New Partnership with Saint Louis University Studying Urban Bee Diversity

If you find yourself out on the McKinley Bridge Bikeway on a hot summer morning around 11 o’clock, don’t be shocked if you come across a group of college students wielding nets. They mean you no harm. They are only there for the bees.

These students are actually interns, conducting field research for a study of pollinator diversity within urban environments. The project, a partnership between the Biology Department of Saint Louis University and Great Rivers Greenway, is particularly interested in the diversity of the bee population within the city of St. Louis.

St. Louis, like many other cities around the world, has become a haven for bees. In fact, St. Louis is the home to more species of bees than any other city in North America. This increase in urban bee diversity is of particular interest to scientists, as bee diversity in more rural areas has been on the decline.

“When you look at plants, when you look at birds, when you look at mammals. Their overall diversity, as you get closer to the city, gets lower and lower and lower,” explained Gerardo Camilo, Associate Professor of Biology at Saint Louis University. “For bees, it is the opposite. Compared to the surrounding rural, suburban and agricultural sites, diversity is higher in the city environment.”

This poses two unique challenge to researchers and scientists – to first understand why bee populations are moving into the cities and then to figure out how to move them back to rural areas where they are needed most.

The Importance of Bee Diversity

“The total number of bees that you have, yes it is important, but how many different kinds of bees you have also matters a lot,” Camilo said.

“Different plant species will have different pollinators. It’s basic physics,” he explained. “A big bee weighs more and has bigger claws to dig into the flower, while smaller bees can’t do such things. A Bumble Bee is almost a hundred times bigger than a Sweat Bee, so even if the Sweat Bee tried with all its might, it may not be able to pull the pollen out of some plants.”

But it’s not just size that can be a factor. Some bees have developed specialized techniques for extracting pollen that are specific to their own species.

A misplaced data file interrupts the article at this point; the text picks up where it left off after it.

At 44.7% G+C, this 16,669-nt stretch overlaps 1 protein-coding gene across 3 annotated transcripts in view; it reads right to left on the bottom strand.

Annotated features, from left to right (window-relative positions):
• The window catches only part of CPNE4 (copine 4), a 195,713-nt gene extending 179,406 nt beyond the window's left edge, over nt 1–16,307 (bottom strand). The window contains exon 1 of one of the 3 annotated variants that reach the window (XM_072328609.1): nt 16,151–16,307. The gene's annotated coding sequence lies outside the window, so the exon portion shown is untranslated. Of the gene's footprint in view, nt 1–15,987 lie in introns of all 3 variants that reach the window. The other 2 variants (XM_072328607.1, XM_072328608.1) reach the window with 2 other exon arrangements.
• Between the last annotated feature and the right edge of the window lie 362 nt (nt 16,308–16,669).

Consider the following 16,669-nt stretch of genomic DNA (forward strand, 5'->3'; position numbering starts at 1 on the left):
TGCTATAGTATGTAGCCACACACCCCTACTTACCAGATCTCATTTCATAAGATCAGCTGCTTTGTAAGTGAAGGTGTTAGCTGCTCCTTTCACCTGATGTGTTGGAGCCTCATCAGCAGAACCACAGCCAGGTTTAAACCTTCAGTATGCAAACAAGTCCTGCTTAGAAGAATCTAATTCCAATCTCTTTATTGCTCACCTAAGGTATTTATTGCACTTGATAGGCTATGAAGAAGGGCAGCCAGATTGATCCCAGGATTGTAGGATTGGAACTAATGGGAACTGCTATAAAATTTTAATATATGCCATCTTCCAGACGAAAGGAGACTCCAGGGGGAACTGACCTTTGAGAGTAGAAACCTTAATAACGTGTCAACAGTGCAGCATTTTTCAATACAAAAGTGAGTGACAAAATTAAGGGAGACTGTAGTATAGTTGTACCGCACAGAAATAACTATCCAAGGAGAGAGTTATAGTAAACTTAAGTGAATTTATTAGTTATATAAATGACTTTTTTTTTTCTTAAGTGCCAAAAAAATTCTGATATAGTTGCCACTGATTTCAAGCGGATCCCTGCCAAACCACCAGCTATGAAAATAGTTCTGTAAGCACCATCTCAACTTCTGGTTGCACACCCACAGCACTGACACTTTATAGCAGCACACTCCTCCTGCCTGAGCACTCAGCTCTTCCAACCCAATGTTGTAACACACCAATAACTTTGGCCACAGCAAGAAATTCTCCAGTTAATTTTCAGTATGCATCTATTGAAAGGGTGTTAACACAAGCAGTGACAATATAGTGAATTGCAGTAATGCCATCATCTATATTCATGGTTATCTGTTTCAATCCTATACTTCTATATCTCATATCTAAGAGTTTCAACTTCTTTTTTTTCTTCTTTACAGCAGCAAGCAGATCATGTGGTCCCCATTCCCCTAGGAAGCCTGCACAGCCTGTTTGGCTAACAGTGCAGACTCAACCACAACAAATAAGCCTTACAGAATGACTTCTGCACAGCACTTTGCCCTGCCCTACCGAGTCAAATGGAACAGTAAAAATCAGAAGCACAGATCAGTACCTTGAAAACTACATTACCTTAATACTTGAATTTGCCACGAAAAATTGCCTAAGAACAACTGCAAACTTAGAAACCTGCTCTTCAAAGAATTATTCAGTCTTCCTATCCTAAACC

“On the south side, some community gardens stopped planting tomatoes. They were buying the plants and spending money on water and fertilizer and everything else, but they weren’t getting any tomatoes.”

As it turns out, this lack of growth was caused by a lack of Bumble Bees, and a specific pollination technique called “buzz pollination” through which these bees gain access to a plant’s pollen by vibrating their wings at just the right frequency.

“Of all the pollinators, bees are the only ones that intentionally collect pollen. Everyone else – hummingbirds, bats, butterflies – they gather the pollen accidentally,” Camilo said. “When it comes to humans, of the plants that we require for our own survival, over 99 percent of everything we eat or use for fiber – like cotton – comes from bee pollination.”

Counting Bees

To help gain a better understanding of what factors attract bees within the urban environment, Camilo and his team of interns – with nets in hand – have been paying regular visits to the pollinator gardens along the McKinley Bridge Bikeway and the Mary Meachum Freedom Crossing.

“It’s interesting to see the separation of what is living at each of these sites, even though they are only about a mile away from eachother,” said Alexandra Rader, one of the interns working on the pollinator project.

“I am particularly interested in plant biology, but bees and plants are completely intertwined,” Rader said. “St. Louis seems to be a hub of where the bees are going, and so we need to know why that is so we can learn from that and help bees succeed better in other locations.”

But to learn from the bees, the interns first have to catch them.

“We’ll go to different flowers and if we see a bee we’ll swing our net at it and catch it,” explained Jessica Von Bokel, one of the interns participating in the summer program. “We’ll take them back to the lab and identify the specific species at that specific location on that specific day.”

And they have no shortage of bees to study. On a good day, interns can collect over 200 individual bees, providing them with plenty of work for the lab.

The information from this project will help inform a global effort to understand this shift towards urbanized bees.

“I have colleagues in Detroit, Chicago, California, England and Australia, and despite all our efforts, we are all scratching our heads,” Camilo said. “We have seen this pattern all around the world. We are trying to come up with the right questions to ask. It takes us time to digest all this data, all this information, but in the mean-time we keep on sampling. The more bees we observe. The more crumbs we find to follow.”

Exactly where the crumbs will lead, Camilo is not certain, but the motivations for this work remains clear.

“We need bees. Right now, this is where the bees are. Ultimately, the goal is to understand what it is that we are doing in cities, and replicate it in the surrounding areas so their bee diversity comes up.”